In her work as Pharmakon , she creates demonic, inhumane soundscapes that are likely to exist at the furthest edge of taste for many. This is not, however, a bad thing: in fact, Chardiet is unquestionably behind some of the most interesting and commanding pieces to be produced within the noise bracket for quite some time and you owe it to yourself to listen. To date, Chardiet has released three albums as part of the Pharmakon project.
Margaret Chardiet's albums as Pharmakon have always dealt with themes relating to physical pain and body betrayal, and Devour pushes this to the extreme, interpreting a vicious cycle of self-cannibalism. As Chardiet explains, this is intended as allegory for the self-destructive nature of humans, as we instinctively respond to a world of increasing violence and oppression by punishing ourselves. She recorded Devour live in the studio with engineer Ben Greenberg of Uniform, performing each side of the album as a continuous take.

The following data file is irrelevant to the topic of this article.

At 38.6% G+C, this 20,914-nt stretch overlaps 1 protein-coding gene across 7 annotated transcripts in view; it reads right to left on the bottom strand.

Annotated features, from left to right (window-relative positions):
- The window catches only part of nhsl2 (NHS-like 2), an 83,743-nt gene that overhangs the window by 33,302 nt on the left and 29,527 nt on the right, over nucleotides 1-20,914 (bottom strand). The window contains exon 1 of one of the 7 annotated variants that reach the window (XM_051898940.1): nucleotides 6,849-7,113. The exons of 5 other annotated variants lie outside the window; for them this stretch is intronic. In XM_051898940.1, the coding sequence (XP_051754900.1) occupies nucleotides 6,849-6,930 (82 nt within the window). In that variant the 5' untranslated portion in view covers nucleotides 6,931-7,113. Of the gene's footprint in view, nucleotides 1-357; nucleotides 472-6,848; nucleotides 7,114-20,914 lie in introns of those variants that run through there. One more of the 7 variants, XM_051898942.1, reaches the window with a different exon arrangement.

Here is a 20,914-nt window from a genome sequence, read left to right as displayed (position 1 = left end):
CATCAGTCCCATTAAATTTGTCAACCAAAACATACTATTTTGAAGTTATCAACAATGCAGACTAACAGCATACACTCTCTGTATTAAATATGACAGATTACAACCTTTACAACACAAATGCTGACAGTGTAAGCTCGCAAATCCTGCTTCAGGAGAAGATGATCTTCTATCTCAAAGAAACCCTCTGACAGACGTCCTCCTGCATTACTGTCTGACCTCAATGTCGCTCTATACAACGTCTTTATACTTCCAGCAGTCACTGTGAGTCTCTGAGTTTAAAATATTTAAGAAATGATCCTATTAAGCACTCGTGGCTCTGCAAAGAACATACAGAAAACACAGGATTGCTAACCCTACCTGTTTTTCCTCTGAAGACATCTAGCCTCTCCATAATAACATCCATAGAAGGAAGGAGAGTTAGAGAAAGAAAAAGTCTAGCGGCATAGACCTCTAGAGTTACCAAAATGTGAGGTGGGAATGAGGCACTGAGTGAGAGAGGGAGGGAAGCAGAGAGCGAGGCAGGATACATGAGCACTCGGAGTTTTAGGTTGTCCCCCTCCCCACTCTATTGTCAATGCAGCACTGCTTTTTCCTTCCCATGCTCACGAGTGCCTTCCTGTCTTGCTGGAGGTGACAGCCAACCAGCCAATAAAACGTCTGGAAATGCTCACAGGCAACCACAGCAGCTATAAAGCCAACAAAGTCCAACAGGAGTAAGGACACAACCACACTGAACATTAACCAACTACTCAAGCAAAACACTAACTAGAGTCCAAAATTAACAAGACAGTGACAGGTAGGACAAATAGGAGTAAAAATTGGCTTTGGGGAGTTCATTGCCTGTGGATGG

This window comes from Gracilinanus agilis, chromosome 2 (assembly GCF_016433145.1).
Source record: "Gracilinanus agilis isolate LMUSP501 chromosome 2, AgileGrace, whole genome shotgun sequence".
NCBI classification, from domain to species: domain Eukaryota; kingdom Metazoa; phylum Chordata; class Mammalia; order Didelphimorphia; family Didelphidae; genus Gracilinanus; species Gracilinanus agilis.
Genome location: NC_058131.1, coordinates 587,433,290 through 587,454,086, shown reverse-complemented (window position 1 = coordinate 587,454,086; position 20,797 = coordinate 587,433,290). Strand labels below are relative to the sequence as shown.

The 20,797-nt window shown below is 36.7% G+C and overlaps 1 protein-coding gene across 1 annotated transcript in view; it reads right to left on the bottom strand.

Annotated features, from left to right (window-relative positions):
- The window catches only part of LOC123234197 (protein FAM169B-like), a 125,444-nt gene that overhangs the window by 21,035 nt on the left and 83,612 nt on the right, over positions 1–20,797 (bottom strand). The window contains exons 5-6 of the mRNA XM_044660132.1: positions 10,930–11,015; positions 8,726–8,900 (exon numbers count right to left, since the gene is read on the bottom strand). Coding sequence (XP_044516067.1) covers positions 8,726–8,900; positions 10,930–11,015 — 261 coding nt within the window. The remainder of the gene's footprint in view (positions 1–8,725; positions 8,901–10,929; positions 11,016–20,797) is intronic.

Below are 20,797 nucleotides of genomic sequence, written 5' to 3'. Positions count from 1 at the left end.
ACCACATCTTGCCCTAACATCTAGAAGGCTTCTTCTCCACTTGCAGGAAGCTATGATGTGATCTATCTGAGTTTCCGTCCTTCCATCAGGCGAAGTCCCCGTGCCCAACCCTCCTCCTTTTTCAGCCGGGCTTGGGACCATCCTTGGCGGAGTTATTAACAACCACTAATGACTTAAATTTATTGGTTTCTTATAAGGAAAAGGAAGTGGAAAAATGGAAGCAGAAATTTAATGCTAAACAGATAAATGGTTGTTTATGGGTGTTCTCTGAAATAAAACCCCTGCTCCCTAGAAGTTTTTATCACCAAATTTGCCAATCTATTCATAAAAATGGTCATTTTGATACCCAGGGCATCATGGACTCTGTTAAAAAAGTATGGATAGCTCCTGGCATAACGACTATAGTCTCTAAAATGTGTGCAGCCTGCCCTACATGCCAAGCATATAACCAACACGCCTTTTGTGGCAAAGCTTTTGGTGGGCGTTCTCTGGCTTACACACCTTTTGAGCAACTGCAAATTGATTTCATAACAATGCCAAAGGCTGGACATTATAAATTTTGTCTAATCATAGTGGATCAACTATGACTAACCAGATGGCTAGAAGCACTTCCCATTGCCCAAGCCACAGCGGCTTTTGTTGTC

Margaret Chardiet's work as Pharmakon has always been confrontational. But none of her previous albums hit as hard as her newest, Devour. Largely responsible for this is how its A and B sides were recorded as continuous takes, effectively translating the unyielding severity of her live performances to the LP format. Given the underlying conceit here is to present what Chardiet calls "the self-destructive nature of humans; on cellular, individual, societal and species-wide scales," the experience of hearing Devour is defined by incredible exhaustion.